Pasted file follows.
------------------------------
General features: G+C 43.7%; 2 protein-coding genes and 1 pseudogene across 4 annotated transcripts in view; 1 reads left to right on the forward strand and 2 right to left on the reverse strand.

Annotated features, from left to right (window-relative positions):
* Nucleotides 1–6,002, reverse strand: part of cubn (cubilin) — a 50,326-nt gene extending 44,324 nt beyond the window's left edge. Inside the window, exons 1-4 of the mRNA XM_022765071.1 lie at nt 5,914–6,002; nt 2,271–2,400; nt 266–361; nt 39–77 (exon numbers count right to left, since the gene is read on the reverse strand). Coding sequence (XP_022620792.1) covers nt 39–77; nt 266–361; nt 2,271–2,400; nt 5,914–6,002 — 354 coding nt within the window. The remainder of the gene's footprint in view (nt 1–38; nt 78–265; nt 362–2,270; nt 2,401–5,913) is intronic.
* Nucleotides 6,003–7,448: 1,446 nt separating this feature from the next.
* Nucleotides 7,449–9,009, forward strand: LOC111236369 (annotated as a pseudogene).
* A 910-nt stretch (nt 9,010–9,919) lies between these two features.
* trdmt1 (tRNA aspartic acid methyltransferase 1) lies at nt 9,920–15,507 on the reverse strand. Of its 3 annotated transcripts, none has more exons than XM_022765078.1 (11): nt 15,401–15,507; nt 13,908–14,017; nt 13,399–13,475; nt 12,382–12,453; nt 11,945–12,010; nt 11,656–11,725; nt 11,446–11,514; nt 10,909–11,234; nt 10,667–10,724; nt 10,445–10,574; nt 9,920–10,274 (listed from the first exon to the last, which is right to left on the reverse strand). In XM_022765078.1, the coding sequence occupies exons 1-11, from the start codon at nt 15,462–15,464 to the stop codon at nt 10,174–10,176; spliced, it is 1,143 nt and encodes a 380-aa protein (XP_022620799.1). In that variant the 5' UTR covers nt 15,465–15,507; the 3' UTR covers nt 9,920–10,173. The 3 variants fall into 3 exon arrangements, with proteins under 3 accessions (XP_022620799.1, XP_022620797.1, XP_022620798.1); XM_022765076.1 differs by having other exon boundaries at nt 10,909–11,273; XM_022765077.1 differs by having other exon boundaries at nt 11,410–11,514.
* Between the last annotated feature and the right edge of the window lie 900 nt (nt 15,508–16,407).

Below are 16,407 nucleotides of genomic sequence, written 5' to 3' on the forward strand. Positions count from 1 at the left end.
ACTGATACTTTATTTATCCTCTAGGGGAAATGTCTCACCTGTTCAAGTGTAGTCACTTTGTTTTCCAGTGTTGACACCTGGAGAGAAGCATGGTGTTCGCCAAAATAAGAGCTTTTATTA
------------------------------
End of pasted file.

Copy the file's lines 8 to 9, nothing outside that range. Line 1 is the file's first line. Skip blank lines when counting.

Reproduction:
* Between the last annotated feature and the right edge of the window lie 900 nt (nt 15,508–16,407).

Below are 16,407 nucleotides of genomic sequence, written 5' to 3' on the forward strand. Positions count from 1 at the left end.